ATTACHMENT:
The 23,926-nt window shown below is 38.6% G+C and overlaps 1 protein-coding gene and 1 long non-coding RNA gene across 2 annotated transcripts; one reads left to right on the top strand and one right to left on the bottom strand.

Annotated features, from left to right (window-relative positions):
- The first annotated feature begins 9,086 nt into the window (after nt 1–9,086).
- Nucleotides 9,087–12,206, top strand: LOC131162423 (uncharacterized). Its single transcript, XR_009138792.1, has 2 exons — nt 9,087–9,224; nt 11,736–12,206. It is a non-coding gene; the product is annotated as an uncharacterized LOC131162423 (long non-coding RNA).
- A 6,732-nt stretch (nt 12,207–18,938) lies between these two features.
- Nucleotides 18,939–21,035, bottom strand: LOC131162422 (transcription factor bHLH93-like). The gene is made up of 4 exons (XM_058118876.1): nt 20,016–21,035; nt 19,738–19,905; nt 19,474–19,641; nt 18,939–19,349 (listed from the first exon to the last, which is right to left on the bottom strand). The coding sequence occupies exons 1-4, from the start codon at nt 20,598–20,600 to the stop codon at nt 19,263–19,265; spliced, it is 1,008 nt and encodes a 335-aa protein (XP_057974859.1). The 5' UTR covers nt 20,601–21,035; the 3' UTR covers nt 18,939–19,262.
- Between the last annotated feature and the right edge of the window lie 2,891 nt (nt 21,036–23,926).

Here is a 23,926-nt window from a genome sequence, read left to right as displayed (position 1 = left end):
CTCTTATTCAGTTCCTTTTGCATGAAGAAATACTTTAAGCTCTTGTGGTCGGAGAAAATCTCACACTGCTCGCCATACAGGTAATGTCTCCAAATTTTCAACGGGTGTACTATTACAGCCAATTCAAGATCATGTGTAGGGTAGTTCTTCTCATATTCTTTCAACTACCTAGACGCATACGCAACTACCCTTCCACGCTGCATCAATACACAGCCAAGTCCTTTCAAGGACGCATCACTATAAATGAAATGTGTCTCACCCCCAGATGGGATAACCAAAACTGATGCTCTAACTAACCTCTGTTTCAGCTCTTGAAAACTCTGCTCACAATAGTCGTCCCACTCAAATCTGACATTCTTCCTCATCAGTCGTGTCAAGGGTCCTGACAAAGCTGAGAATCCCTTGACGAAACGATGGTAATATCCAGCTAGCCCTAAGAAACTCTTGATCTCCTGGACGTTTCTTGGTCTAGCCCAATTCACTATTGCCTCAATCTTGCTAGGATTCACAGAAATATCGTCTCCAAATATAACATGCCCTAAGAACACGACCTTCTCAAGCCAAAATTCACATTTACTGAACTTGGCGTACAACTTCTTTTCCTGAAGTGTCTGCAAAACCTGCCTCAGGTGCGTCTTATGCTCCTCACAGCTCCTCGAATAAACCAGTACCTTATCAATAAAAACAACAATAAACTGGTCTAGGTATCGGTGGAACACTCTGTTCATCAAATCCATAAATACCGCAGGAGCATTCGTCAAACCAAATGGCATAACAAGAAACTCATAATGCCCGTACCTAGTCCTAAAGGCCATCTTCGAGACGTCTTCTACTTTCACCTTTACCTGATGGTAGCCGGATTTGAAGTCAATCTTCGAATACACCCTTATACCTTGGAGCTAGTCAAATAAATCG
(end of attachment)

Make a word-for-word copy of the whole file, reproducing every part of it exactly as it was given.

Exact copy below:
The 23,926-nt window shown below is 38.6% G+C and overlaps 1 protein-coding gene and 1 long non-coding RNA gene across 2 annotated transcripts; one reads left to right on the top strand and one right to left on the bottom strand.

Annotated features, from left to right (window-relative positions):
- The first annotated feature begins 9,086 nt into the window (after nt 1–9,086).
- Nucleotides 9,087–12,206, top strand: LOC131162423 (uncharacterized). Its single transcript, XR_009138792.1, has 2 exons — nt 9,087–9,224; nt 11,736–12,206. It is a non-coding gene; the product is annotated as an uncharacterized LOC131162423 (long non-coding RNA).
- A 6,732-nt stretch (nt 12,207–18,938) lies between these two features.
- Nucleotides 18,939–21,035, bottom strand: LOC131162422 (transcription factor bHLH93-like). The gene is made up of 4 exons (XM_058118876.1): nt 20,016–21,035; nt 19,738–19,905; nt 19,474–19,641; nt 18,939–19,349 (listed from the first exon to the last, which is right to left on the bottom strand). The coding sequence occupies exons 1-4, from the start codon at nt 20,598–20,600 to the stop codon at nt 19,263–19,265; spliced, it is 1,008 nt and encodes a 335-aa protein (XP_057974859.1). The 5' UTR covers nt 20,601–21,035; the 3' UTR covers nt 18,939–19,262.
- Between the last annotated feature and the right edge of the window lie 2,891 nt (nt 21,036–23,926).

Here is a 23,926-nt window from a genome sequence, read left to right as displayed (position 1 = left end):
CTCTTATTCAGTTCCTTTTGCATGAAGAAATACTTTAAGCTCTTGTGGTCGGAGAAAATCTCACACTGCTCGCCATACAGGTAATGTCTCCAAATTTTCAACGGGTGTACTATTACAGCCAATTCAAGATCATGTGTAGGGTAGTTCTTCTCATATTCTTTCAACTACCTAGACGCATACGCAACTACCCTTCCACGCTGCATCAATACACAGCCAAGTCCTTTCAAGGACGCATCACTATAAATGAAATGTGTCTCACCCCCAGATGGGATAACCAAAACTGATGCTCTAACTAACCTCTGTTTCAGCTCTTGAAAACTCTGCTCACAATAGTCGTCCCACTCAAATCTGACATTCTTCCTCATCAGTCGTGTCAAGGGTCCTGACAAAGCTGAGAATCCCTTGACGAAACGATGGTAATATCCAGCTAGCCCTAAGAAACTCTTGATCTCCTGGACGTTTCTTGGTCTAGCCCAATTCACTATTGCCTCAATCTTGCTAGGATTCACAGAAATATCGTCTCCAAATATAACATGCCCTAAGAACACGACCTTCTCAAGCCAAAATTCACATTTACTGAACTTGGCGTACAACTTCTTTTCCTGAAGTGTCTGCAAAACCTGCCTCAGGTGCGTCTTATGCTCCTCACAGCTCCTCGAATAAACCAGTACCTTATCAATAAAAACAACAATAAACTGGTCTAGGTATCGGTGGAACACTCTGTTCATCAAATCCATAAATACCGCAGGAGCATTCGTCAAACCAAATGGCATAACAAGAAACTCATAATGCCCGTACCTAGTCCTAAAGGCCATCTTCGAGACGTCTTCTACTTTCACCTTTACCTGATGGTAGCCGGATTTGAAGTCAATCTTCGAATACACCCTTATACCTTGGAGCTAGTCAAATAAATCG